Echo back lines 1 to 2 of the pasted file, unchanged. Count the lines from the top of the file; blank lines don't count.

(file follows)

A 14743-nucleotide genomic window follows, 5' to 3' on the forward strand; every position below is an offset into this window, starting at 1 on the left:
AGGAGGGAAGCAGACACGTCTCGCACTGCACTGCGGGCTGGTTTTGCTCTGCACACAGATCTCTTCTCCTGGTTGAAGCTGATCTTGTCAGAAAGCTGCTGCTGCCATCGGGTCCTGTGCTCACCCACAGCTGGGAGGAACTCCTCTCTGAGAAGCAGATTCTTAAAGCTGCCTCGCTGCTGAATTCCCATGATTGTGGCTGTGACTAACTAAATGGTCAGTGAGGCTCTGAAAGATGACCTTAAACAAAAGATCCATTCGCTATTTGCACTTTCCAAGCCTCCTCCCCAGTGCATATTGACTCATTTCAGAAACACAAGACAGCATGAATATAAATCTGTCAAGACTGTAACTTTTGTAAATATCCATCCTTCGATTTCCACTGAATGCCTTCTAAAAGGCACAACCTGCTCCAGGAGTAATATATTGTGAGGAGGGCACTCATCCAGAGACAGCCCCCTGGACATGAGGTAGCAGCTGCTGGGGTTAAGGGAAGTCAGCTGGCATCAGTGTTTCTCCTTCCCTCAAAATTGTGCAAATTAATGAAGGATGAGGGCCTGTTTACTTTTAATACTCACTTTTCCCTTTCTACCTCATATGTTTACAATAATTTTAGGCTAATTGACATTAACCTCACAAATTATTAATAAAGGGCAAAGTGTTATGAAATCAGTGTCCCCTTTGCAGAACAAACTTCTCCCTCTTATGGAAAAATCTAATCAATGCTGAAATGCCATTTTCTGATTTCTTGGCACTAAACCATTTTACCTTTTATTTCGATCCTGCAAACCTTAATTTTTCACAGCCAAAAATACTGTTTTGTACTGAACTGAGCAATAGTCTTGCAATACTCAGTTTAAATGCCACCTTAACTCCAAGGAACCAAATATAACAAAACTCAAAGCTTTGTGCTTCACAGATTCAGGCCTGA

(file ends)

A 14743-nucleotide genomic window follows, 5' to 3' on the forward strand; every position below is an offset into this window, starting at 1 on the left:
AGGAGGGAAGCAGACACGTCTCGCACTGCACTGCGGGCTGGTTTTGCTCTGCACACAGATCTCTTCTCCTGGTTGAAGCTGATCTTGTCAGAAAGCTGCTGCTGCCATCGGGTCCTGTGCTCACCCACAGCTGGGAGGAACTCCTCTCTGAGAAGCAGATTCTTAAAGCTGCCTCGCTGCTGAATTCCCATGATTGTGGCTGTGACTAACTAAATGGTCAGTGAGGCTCTGAAAGATGACCTTAAACAAAAGATCCATTCGCTATTTGCACTTTCCAAGCCTCCTCCCCAGTGCATATTGACTCATTTCAGAAACACAAGACAGCATGAATATAAATCTGTCAAGACTGTAACTTTTGTAAATATCCATCCTTCGATTTCCACTGAATGCCTTCTAAAAGGCACAACCTGCTCCAGGAGTAATATATTGTGAGGAGGGCACTCATCCAGAGACAGCCCCCTGGACATGAGGTAGCAGCTGCTGGGGTTAAGGGAAGTCAGCTGGCATCAGTGTTTCTCCTTCCCTCAAAATTGTGCAAATTAATGAAGGATGAGGGCCTGTTTACTTTTAATACTCACTTTTCCCTTTCTACCTCATATGTTTACAATAATTTTAGGCTAATTGACATTAACCTCACAAATTATTAATAAAGGGCAAAGTGTTATGAAATCAGTGTCCCCTTTGCAGAACAAACTTCTCCCTCTTATGGAAAAATCTAATCAATGCTGAAATGCCATTTTCTGATTTCTTGGCACTAAACCATTTTACCTTTTATTTCGATCCTGCAAACCTTAATTTTTCACAGCCAAAAATACTGTTTTGTACTGAACTGAGCAATAGTCTTGCAATACTCAGTTTAAATGCCACCTTAACTCCAAGGAACCAAATATAACAAAACTCAAAGCTTTGTGCTTCACAGATTCAGGCCTGA